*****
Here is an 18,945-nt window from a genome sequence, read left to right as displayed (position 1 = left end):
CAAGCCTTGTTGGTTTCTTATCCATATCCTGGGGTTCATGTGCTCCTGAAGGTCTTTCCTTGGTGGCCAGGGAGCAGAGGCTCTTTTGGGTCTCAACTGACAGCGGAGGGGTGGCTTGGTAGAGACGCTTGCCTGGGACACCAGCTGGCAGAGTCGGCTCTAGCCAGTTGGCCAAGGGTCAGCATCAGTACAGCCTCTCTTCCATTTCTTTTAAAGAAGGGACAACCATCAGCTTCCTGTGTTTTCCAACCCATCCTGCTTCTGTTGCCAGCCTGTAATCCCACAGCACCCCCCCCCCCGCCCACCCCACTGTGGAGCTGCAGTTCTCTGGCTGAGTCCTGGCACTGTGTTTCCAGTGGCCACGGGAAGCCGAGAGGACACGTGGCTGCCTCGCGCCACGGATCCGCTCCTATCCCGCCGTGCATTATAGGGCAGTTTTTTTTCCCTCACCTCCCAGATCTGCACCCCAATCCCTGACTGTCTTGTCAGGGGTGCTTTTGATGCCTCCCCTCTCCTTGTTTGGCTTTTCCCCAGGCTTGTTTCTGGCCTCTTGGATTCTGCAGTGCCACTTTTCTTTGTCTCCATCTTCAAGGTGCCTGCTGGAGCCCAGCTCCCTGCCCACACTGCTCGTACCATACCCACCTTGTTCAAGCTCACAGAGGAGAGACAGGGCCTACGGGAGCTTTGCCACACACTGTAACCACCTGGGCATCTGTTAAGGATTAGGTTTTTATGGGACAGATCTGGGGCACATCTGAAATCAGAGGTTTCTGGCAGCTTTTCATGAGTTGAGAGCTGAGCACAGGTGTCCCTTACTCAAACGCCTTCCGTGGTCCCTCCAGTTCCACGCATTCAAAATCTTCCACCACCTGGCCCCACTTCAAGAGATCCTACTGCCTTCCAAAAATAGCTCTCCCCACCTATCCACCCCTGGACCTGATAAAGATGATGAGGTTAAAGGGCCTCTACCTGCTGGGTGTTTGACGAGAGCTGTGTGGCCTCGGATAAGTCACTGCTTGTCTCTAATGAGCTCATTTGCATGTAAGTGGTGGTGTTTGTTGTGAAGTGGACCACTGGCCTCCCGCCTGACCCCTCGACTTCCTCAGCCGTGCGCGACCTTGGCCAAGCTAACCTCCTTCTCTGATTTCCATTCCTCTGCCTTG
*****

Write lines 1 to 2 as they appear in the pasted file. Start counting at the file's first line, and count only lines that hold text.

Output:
Here is an 18,945-nt window from a genome sequence, read left to right as displayed (position 1 = left end):
CAAGCCTTGTTGGTTTCTTATCCATATCCTGGGGTTCATGTGCTCCTGAAGGTCTTTCCTTGGTGGCCAGGGAGCAGAGGCTCTTTTGGGTCTCAACTGACAGCGGAGGGGTGGCTTGGTAGAGACGCTTGCCTGGGACACCAGCTGGCAGAGTCGGCTCTAGCCAGTTGGCCAAGGGTCAGCATCAGTACAGCCTCTCTTCCATTTCTTTTAAAGAAGGGACAACCATCAGCTTCCTGTGTTTTCCAACCCATCCTGCTTCTGTTGCCAGCCTGTAATCCCACAGCACCCCCCCCCCCGCCCACCCCACTGTGGAGCTGCAGTTCTCTGGCTGAGTCCTGGCACTGTGTTTCCAGTGGCCACGGGAAGCCGAGAGGACACGTGGCTGCCTCGCGCCACGGATCCGCTCCTATCCCGCCGTGCATTATAGGGCAGTTTTTTTTCCCTCACCTCCCAGATCTGCACCCCAATCCCTGACTGTCTTGTCAGGGGTGCTTTTGATGCCTCCCCTCTCCTTGTTTGGCTTTTCCCCAGGCTTGTTTCTGGCCTCTTGGATTCTGCAGTGCCACTTTTCTTTGTCTCCATCTTCAAGGTGCCTGCTGGAGCCCAGCTCCCTGCCCACACTGCTCGTACCATACCCACCTTGTTCAAGCTCACAGAGGAGAGACAGGGCCTACGGGAGCTTTGCCACACACTGTAACCACCTGGGCATCTGTTAAGGATTAGGTTTTTATGGGACAGATCTGGGGCACATCTGAAATCAGAGGTTTCTGGCAGCTTTTCATGAGTTGAGAGCTGAGCACAGGTGTCCCTTACTCAAACGCCTTCCGTGGTCCCTCCAGTTCCACGCATTCAAAATCTTCCACCACCTGGCCCCACTTCAAGAGATCCTACTGCCTTCCAAAAATAGCTCTCCCCACCTATCCACCCCTGGACCTGATAAAGATGATGAGGTTAAAGGGCCTCTACCTGCTGGGTGTTTGACGAGAGCTGTGTGGCCTCGGATAAGTCACTGCTTGTCTCTAATGAGCTCATTTGCATGTAAGTGGTGGTGTTTGTTGTGAAGTGGACCACTGGCCTCCCGCCTGACCCCTCGACTTCCTCAGCCGTGCGCGACCTTGGCCAAGCTAACCTCCTTCTCTGATTTCCATTCCTCTGCCTTG